All of Colorado's living governors are now on the record on Proposition CC, after five Democrats came down in favor of the tax measure on this year's ballot on Tuesday morning.
Republican Gov. Bill Owens, who served from 1999 to 2007, is one of the leaders of the opposition to the ballot measure.
In 2005, Owens notably backed Referendum C, which provided a five-year timeout from TABOR refunds to allow the state's then-struggling budget to regain its balance and put money into a variety of projects, including transportation and health care.
The proposition would allow Coloradans to forego their future rebates under the Taxpayer's Bill of Rights and steer that money — which is only available in prosperous economic times when the state exceeds a constitutional spending cap — for K-12 schools, higher education and transportation.
That sounds like a great idea to the current governor, Jared Polis, along with his Democratic colleagues Richard Lamm (1975-87), Roy Romer (1987-99), Bill Ritter (2007-11) and John Hickenlooper (2011-19), who jointly announced their endorsements Tuesday.
“Our schools and infrastructure are not keeping up with our growing economy and population,” Polis said in a statement. “Proposition CC will reduce congestion and improve our schools. The amazing thing is that we can do it without raising taxes.”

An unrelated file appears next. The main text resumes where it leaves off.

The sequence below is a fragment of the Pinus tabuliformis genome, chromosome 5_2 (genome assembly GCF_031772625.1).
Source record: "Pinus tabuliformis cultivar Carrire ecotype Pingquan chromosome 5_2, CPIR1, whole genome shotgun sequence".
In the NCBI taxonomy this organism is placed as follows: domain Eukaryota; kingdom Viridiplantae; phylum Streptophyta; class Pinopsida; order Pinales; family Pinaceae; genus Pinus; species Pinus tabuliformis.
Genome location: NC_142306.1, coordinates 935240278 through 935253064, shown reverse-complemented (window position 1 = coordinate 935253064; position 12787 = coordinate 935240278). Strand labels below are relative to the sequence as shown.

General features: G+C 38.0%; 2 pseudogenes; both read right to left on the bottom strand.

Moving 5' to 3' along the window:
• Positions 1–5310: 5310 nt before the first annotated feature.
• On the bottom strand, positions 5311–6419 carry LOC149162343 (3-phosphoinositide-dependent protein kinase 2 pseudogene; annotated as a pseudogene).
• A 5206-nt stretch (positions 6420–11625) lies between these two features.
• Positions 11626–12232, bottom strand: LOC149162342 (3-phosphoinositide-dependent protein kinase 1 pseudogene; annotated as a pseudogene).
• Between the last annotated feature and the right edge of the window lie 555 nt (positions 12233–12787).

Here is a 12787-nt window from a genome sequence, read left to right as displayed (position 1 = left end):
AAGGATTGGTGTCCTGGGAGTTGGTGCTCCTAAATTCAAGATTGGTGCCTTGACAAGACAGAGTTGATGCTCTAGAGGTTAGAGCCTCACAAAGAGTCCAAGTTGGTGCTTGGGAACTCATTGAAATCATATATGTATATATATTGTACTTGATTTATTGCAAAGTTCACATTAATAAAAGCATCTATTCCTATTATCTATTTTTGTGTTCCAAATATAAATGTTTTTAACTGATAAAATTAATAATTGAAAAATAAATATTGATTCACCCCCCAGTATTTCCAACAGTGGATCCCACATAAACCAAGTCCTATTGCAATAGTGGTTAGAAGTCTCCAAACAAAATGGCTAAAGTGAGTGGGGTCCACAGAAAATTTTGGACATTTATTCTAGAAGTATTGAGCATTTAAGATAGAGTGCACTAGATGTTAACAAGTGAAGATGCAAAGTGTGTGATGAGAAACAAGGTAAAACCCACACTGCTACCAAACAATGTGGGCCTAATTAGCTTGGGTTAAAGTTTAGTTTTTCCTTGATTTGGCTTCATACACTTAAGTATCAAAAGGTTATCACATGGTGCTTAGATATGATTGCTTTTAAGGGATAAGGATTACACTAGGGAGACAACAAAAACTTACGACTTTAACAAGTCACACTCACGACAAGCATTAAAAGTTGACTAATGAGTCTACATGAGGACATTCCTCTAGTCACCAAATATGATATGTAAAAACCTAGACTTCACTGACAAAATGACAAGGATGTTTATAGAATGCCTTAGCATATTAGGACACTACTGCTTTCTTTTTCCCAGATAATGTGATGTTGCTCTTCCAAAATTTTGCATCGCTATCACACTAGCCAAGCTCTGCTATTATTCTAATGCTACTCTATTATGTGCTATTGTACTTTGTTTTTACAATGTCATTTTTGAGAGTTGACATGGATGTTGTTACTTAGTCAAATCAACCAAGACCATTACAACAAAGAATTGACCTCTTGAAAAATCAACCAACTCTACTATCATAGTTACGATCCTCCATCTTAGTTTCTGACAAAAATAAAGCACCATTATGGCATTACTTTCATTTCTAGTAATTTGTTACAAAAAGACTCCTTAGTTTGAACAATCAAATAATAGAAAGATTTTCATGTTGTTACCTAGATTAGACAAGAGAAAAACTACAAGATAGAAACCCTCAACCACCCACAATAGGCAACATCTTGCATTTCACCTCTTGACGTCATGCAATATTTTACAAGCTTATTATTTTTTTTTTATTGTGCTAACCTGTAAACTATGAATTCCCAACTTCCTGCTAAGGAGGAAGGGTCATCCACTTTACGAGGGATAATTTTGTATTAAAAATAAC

Hickenlooper, who is running for U.S. Senate next year, said teachers are "undervalued and deserve more resources," while roads and bridges could use a boost, though critics on the right have pointed to failed attempts to steer more money into both during his eight years in the governor's office.
"Prop CC will help us address both of those critical issues by making needed investments in Colorado's priorities, without raising taxes," Hickenlooper stated.
Ritter made the disputed case that keeping a tax refund does not amount to a new tax.
“Coloradans treasure our way of life," he said in his statement. "Our identity is tied to this place we live and love, but we need to do what almost every public and private sector leader has told us. We need to invest to keep it. The best part? We can do it with no new taxes, with unprecedented transparency and accountability. Let’s vote to uphold our values and grow Colorado responsibly.”
Romer said TABOR "has shackled Colorado’s investments, leading to some of the most underfunded roads, bridges and schools in the country.”
He added, “It’s time to unleash Colorado and move into the 21st-century by investing in things Coloradans have been demanding for decades.”
Said Lamm: “With one vote on this commonsense measure we can untangle our broken tax code and start fixing things.”
Owens this year is a member of the No on CC advisory board, and he's urging fellow Coloradans not to buy lawmakers "short-term promises" on education and transportation and think about the long-term effects of permanently doing away with TABOR refunds, a check on government growth and spending.
“Having served as governor when Referendum C passed in 2005, I understand the difference between short-term adjustments during funding crises and permanent blank checks that the state government too often wishes it could write itself,” Owens said. “Proposition CC is the latter, and for the sake of future generations of Colorado taxpayers, I urge voters to reject it in November.”